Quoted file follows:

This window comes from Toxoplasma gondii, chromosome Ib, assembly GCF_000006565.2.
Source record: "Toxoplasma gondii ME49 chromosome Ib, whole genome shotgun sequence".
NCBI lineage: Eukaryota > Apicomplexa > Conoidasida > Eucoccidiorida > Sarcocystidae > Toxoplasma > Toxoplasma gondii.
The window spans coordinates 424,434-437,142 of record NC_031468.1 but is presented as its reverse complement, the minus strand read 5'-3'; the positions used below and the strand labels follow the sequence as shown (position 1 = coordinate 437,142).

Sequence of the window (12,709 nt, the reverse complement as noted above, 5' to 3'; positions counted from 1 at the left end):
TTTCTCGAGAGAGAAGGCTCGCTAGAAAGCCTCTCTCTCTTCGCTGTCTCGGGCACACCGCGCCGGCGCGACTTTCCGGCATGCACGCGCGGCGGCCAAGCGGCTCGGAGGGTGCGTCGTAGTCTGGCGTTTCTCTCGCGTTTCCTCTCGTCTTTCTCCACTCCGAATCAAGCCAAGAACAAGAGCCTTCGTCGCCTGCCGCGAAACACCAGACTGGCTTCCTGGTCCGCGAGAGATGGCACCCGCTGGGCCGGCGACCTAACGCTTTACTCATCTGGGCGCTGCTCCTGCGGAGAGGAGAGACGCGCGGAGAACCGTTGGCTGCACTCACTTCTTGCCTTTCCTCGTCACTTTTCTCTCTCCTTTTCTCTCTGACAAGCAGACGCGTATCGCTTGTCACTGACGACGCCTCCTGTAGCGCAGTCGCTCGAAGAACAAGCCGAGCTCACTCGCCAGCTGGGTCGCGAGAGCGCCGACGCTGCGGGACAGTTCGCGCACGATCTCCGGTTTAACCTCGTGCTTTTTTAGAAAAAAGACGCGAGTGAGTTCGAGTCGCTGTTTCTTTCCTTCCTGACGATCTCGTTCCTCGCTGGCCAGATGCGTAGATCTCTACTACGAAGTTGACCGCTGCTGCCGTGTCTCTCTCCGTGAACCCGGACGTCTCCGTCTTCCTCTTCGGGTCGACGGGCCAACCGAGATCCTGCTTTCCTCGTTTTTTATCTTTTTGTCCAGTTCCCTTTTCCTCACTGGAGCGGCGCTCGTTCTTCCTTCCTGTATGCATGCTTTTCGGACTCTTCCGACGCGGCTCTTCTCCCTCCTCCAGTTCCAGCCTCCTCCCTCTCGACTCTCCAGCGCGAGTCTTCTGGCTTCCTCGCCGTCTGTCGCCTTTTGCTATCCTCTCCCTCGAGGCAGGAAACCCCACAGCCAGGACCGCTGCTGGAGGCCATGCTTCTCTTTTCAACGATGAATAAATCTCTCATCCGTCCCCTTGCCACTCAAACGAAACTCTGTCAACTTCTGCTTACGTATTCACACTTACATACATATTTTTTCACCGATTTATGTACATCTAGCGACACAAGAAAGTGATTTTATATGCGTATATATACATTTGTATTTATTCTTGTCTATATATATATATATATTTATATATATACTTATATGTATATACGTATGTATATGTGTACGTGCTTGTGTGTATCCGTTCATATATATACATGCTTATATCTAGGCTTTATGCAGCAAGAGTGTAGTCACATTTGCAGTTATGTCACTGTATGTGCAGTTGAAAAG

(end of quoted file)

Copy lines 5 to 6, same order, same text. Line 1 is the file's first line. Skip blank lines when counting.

Sequence of the window (12,709 nt, the reverse complement as noted above, 5' to 3'; positions counted from 1 at the left end):
TTTCTCGAGAGAGAAGGCTCGCTAGAAAGCCTCTCTCTCTTCGCTGTCTCGGGCACACCGCGCCGGCGCGACTTTCCGGCATGCACGCGCGGCGGCCAAGCGGCTCGGAGGGTGCGTCGTAGTCTGGCGTTTCTCTCGCGTTTCCTCTCGTCTTTCTCCACTCCGAATCAAGCCAAGAACAAGAGCCTTCGTCGCCTGCCGCGAAACACCAGACTGGCTTCCTGGTCCGCGAGAGATGGCACCCGCTGGGCCGGCGACCTAACGCTTTACTCATCTGGGCGCTGCTCCTGCGGAGAGGAGAGACGCGCGGAGAACCGTTGGCTGCACTCACTTCTTGCCTTTCCTCGTCACTTTTCTCTCTCCTTTTCTCTCTGACAAGCAGACGCGTATCGCTTGTCACTGACGACGCCTCCTGTAGCGCAGTCGCTCGAAGAACAAGCCGAGCTCACTCGCCAGCTGGGTCGCGAGAGCGCCGACGCTGCGGGACAGTTCGCGCACGATCTCCGGTTTAACCTCGTGCTTTTTTAGAAAAAAGACGCGAGTGAGTTCGAGTCGCTGTTTCTTTCCTTCCTGACGATCTCGTTCCTCGCTGGCCAGATGCGTAGATCTCTACTACGAAGTTGACCGCTGCTGCCGTGTCTCTCTCCGTGAACCCGGACGTCTCCGTCTTCCTCTTCGGGTCGACGGGCCAACCGAGATCCTGCTTTCCTCGTTTTTTATCTTTTTGTCCAGTTCCCTTTTCCTCACTGGAGCGGCGCTCGTTCTTCCTTCCTGTATGCATGCTTTTCGGACTCTTCCGACGCGGCTCTTCTCCCTCCTCCAGTTCCAGCCTCCTCCCTCTCGACTCTCCAGCGCGAGTCTTCTGGCTTCCTCGCCGTCTGTCGCCTTTTGCTATCCTCTCCCTCGAGGCAGGAAACCCCACAGCCAGGACCGCTGCTGGAGGCCATGCTTCTCTTTTCAACGATGAATAAATCTCTCATCCGTCCCCTTGCCACTCAAACGAAACTCTGTCAACTTCTGCTTACGTATTCACACTTACATACATATTTTTTCACCGATTTATGTACATCTAGCGACACAAGAAAGTGATTTTATATGCGTATATATACATTTGTATTTATTCTTGTCTATATATATATATATATTTATATATATACTTATATGTATATACGTATGTATATGTGTACGTGCTTGTGTGTATCCGTTCATATATATACATGCTTATATCTAGGCTTTATGCAGCAAGAGTGTAGTCACATTTGCAGTTATGTCACTGTATGTGCAGTTGAAAAG